I eventually found an upmarket guest house, with a fitting name, Beira Guest House, however in a not very upmarket area, and being able to negotiate a very reasonable rate I took it. It was positioned about 0.5 kilometres from the once grand, Grand Hotel, and in an area that clearly was very upmarket and in demand. Well the Grand Hotel, is merely a concrete skeleton now, taken over by squatters who now look totally self sufficient with even their own informal traders providing essential right in the building. As I walked around the area and looked closely at the state of the Grand Hotel and other, once stately buildings, I had so many question come up that ripped into my soul looking for answers, truths, and meaning. This all didn’t make sense, but having seen similar scenes before on the surface it all does make sense…. It’s the real humanitarian issues that don’t….
That night I went out on the bike, exploring along the ‘famous’, Avenue de Praia, once a place where the Portuguese colonialist and tourists hung out in their drones. Still a vibrant area, but nowhere like its former glory. I had a wonderful sea food dinner, entertained by a fantastic Mozambican band, complemented by some good wine. My motorcycle attracted a lot of interest outside, which initially worried me, but as I eased into things I sensed the locals were not a problem, and genuinely friendly. Time to leave, and too relaxed from the wine probably, I missed the turn off to my place, and ended up on the dark dingy road around the Grand Hotel. That was OK, until it turned into soft, soft beach sand and my bike got stuck! Not a clever thing to do, with all these bad elements around, and me a sitting duck with obvious money, credit cards etc on me After a bit of a lone, adrenalin fuelled effort I managed to get the bike out of the mess, but scolded myself for the slip of attention, that could have cost me a lot more!
The next day was spent really exploring Beira, and wow what a soul jaunting journey that was…. It reminded me so much of Siberia, where once grandiose infrastructure has just been abandoned and left to decay to the point that it will never be usable again, and has become a sad part of the challenging aesthetics of the modern Beira. It would appear that the locals don’t have the same aesthetic values, with other priorities, but what one can’t help miss, is that Beira was once a city built with vision and noble intent, and was a very desired holiday and residential location. To see the destruction of both its beautiful edifices and noble soul, and to think that human conflict has produced the current disaster warrants some serious thought into what went so wrong, and how humans can think they have improved the situation. But we all know colonialism is a very complex issue….. Of real concern was the extent to which redevelopment has started again, seemingly funded proportionately by the Chinese, and on a basis of little care for asthetics or the cities soul, but rather a functional provision of roads and infrastructure in return for cheap commodities and other natural resources. It didn’t appear to me that there was a holistic vision of greatness for the city, but rather a piecemeal, pick the gems, development plan for the city. Maybe that’s all that the powers that be want, maybe that’s all they can afford, but it is clear to me, that the Beira of the future will never look a patch like the beautiful city of its old Portuguese days.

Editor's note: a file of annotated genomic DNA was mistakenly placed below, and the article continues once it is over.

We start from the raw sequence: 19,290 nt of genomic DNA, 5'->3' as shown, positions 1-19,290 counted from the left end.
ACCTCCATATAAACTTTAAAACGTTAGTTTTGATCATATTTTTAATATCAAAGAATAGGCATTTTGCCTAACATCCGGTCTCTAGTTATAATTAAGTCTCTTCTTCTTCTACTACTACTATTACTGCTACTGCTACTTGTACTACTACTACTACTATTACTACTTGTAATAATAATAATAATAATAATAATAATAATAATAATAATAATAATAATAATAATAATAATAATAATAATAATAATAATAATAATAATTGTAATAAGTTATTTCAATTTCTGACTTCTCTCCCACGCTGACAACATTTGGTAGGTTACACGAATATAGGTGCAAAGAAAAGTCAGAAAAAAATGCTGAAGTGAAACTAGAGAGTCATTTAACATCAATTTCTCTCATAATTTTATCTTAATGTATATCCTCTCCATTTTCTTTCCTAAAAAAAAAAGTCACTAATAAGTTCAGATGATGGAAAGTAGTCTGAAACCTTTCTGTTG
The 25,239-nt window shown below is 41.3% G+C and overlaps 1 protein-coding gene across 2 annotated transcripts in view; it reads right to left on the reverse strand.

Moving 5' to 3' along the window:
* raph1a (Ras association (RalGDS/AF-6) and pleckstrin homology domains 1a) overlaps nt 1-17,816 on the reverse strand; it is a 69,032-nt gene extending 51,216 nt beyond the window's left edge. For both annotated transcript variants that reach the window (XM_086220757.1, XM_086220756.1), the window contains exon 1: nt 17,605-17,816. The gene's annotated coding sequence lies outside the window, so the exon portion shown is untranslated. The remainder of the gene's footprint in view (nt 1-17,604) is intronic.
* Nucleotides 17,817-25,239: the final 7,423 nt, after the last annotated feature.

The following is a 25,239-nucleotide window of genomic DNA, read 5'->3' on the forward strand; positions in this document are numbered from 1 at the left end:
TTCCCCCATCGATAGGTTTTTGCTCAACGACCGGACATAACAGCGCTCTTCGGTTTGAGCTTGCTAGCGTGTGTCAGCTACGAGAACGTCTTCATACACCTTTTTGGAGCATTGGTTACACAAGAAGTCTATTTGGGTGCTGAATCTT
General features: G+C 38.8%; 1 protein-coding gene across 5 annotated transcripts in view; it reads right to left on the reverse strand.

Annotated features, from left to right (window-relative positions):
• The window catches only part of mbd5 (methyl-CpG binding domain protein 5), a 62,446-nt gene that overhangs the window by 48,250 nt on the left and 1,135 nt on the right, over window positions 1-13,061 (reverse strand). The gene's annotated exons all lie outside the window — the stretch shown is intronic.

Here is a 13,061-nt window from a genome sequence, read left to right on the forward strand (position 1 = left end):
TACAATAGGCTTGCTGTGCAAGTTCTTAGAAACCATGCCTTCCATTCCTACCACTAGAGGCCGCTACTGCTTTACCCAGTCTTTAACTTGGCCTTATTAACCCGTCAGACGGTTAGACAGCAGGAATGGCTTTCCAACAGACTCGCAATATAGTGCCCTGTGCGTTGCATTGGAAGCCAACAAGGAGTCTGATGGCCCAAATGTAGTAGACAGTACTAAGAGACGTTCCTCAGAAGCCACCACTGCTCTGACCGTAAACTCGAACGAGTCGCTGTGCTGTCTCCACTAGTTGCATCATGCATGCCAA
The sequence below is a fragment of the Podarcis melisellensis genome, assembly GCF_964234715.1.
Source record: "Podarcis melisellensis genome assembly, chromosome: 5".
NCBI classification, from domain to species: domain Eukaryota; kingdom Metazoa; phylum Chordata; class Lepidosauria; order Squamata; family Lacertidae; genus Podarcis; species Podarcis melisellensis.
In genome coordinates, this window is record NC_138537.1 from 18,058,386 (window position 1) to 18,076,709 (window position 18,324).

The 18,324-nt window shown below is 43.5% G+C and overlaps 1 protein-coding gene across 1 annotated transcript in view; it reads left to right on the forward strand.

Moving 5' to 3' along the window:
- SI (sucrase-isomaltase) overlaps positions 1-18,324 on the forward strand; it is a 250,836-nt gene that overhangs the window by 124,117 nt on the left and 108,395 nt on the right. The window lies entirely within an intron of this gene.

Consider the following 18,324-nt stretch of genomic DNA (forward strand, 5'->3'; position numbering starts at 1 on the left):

I had an interesting experience with the Chinese developers. The Chinese have built a huge hotel / resort complex a few kilometres south of the airport on the road closest to the coast. Riding along that road my attention was drawn to a huge sign, with marketing images, proclaiming a new hotel, and next to it a huge double gate entrance constructed in the form of a Chinese temple like structure. I stopped read the sign and feeling like a cup of coffee, decided to ride in through the open gates to the hotel. Through the gate it was a little bit construction site like, and probably a kilometre ride to the beach and the hotel. Mostly the hotel still had scaffolding around it, but as I rode around the site, what struck me was how huge this resort was and how geared for Chinese culture tourists it was. It was a Saturday, and so there were just two guys on site, one seemingly a Chinese site manager, and the other one turned out to be a Mozambican banker. I rode up to them and asked them if there was anything open as I was wanting a cup of coffee. They said the hotel was only opening in October, and then asked me what I was up to? I took a few photographs, bid the farewell, and rode back down the road to exit via the same gate. Well, the gate was now locked closed and two guards standing either side with AK47’s were waiting for me. I pulled up, greeted them and asked for them to open the gate and let me out. To which they responded aggressively, even angling their rifles upward in my direction, ranting that I was trespassing and had no right to be in the grounds and they won’t let me out. They asked why I had taken pictures and had obviously been reprimanded by the guys I had spoken to for letting me in. I returned their aggression with assertiveness, that I saw the hotel sign, wanted a cup of coffee, and saw the entrance open so went straight it…. No signs said I couldn’t go in, and the marketing signage infers the hotel is open and operational. Well the conflict escalated until finally they saw I was in the right and they didn’t have a case, so reluctantly unlocked the gate and let me go.
I had lunch at the Club Nautique, clearly once a grand place for the rich and famous to socialise, with magnificent beachside location. I rode and walked up the northern beach, once again being presented with glimpses of the quality and beautiful infrastructure that did exist, but that was now nothing of its former glory. Lighthouses left to rust and decay, no longer providing the traditional security to mariners for which it was originally built.
That night I changed accommodation, moving to the MiramarHotel one street back from the Ave de Praia, and much more conveniently located, and a retro Africa decor. I had another very enjoyable night at the Miramar restaurant with another, real lively duo playing live.